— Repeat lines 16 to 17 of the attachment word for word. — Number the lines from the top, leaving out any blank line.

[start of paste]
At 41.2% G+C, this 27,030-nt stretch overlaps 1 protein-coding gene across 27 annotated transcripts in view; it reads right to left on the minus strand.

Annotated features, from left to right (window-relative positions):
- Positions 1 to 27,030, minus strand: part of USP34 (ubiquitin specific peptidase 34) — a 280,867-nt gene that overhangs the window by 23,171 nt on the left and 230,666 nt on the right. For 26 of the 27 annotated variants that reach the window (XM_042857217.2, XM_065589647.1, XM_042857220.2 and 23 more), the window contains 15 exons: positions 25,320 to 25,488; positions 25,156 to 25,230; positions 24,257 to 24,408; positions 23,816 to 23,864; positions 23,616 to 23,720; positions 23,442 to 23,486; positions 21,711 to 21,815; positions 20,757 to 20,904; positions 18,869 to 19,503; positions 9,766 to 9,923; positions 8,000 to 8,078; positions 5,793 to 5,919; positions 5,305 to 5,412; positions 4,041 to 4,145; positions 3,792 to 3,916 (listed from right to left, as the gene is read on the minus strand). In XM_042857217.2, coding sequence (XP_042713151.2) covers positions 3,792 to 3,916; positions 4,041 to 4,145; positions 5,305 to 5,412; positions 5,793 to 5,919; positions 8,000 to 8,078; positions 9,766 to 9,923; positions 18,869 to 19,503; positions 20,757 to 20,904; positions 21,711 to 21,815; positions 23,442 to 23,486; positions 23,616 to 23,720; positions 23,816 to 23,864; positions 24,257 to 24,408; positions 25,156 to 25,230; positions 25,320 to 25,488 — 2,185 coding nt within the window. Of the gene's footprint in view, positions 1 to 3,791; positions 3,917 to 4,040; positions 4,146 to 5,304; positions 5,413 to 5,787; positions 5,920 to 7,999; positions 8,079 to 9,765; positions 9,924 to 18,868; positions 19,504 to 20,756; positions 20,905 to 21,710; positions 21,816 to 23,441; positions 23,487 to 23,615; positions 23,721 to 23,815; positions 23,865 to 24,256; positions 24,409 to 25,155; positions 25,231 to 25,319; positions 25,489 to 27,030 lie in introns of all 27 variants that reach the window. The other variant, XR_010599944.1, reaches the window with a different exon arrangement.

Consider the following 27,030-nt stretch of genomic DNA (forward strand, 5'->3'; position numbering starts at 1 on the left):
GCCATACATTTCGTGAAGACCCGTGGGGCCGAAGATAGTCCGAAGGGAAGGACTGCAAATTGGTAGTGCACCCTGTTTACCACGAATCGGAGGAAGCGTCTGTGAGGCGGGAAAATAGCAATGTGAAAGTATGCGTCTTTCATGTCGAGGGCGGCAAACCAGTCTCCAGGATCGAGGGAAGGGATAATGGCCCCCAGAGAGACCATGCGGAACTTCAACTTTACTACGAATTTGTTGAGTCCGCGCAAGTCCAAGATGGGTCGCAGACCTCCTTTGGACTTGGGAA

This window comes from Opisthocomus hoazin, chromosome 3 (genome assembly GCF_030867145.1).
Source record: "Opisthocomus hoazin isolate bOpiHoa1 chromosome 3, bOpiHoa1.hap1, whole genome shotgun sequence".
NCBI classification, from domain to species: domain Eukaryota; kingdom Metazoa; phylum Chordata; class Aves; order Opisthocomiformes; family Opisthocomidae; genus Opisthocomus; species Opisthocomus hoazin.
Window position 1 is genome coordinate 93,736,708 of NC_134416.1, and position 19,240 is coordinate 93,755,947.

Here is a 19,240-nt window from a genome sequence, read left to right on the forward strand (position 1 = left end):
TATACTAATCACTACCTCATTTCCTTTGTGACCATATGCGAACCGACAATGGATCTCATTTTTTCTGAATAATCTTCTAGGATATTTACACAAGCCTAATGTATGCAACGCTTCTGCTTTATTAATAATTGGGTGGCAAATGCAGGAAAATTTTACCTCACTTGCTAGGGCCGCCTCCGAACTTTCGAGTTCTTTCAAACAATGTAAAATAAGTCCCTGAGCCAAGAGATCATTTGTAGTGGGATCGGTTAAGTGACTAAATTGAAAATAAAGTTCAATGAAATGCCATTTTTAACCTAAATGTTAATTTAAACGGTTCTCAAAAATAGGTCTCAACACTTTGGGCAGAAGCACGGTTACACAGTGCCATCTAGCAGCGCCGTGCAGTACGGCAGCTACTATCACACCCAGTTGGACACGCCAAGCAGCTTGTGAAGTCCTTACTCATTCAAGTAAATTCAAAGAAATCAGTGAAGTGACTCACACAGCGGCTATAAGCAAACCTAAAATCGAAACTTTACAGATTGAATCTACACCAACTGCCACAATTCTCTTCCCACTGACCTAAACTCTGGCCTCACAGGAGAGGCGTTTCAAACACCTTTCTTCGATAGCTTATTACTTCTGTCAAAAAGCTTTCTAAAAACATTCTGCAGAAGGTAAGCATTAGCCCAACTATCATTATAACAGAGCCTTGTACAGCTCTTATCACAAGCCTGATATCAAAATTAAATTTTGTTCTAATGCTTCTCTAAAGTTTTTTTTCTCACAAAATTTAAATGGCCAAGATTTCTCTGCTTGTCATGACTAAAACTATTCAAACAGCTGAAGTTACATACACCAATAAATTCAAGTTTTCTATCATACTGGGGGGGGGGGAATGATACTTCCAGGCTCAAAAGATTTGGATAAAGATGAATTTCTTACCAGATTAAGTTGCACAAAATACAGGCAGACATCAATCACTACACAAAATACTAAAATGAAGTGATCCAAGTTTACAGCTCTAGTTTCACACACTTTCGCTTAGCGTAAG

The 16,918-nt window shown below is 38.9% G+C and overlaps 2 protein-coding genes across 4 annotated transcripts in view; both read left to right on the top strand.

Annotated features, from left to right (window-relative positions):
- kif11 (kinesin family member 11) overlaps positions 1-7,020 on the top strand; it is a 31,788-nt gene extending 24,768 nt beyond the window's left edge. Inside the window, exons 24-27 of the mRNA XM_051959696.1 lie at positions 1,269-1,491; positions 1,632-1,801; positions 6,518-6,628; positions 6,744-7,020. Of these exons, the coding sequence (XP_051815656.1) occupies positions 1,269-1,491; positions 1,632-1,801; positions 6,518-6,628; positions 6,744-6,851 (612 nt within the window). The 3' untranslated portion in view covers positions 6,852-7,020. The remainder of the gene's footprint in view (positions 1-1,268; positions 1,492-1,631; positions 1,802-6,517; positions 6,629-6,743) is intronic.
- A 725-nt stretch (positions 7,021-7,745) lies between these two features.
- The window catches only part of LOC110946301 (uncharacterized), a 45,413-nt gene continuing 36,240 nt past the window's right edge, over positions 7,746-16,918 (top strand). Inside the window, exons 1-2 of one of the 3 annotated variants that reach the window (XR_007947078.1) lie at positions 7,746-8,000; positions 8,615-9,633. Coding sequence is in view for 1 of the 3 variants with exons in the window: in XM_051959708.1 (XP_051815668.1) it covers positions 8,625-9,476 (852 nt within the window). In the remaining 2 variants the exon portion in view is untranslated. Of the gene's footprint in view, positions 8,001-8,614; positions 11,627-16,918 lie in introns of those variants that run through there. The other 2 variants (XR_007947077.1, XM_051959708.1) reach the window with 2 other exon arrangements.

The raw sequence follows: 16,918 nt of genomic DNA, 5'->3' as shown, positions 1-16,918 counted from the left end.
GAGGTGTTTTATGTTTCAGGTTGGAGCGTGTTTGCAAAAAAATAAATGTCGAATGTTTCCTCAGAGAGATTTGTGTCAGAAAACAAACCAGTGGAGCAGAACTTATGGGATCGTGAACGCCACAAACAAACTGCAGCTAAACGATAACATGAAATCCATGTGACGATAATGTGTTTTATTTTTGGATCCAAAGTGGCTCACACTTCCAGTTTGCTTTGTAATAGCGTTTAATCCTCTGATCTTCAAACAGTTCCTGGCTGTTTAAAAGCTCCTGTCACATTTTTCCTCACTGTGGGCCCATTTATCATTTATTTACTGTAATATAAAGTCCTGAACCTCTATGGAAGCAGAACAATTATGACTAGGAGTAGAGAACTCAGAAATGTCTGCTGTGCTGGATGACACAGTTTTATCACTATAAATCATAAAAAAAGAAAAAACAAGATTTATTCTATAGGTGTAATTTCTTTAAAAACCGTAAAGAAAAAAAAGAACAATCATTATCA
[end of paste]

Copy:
- The window catches only part of LOC110946301 (uncharacterized), a 45,413-nt gene continuing 36,240 nt past the window's right edge, over positions 7,746-16,918 (top strand). Inside the window, exons 1-2 of one of the 3 annotated variants that reach the window (XR_007947078.1) lie at positions 7,746-8,000; positions 8,615-9,633. Coding sequence is in view for 1 of the 3 variants with exons in the window: in XM_051959708.1 (XP_051815668.1) it covers positions 8,625-9,476 (852 nt within the window). In the remaining 2 variants the exon portion in view is untranslated. Of the gene's footprint in view, positions 8,001-8,614; positions 11,627-16,918 lie in introns of those variants that run through there. The other 2 variants (XR_007947077.1, XM_051959708.1) reach the window with 2 other exon arrangements.

The raw sequence follows: 16,918 nt of genomic DNA, 5'->3' as shown, positions 1-16,918 counted from the left end.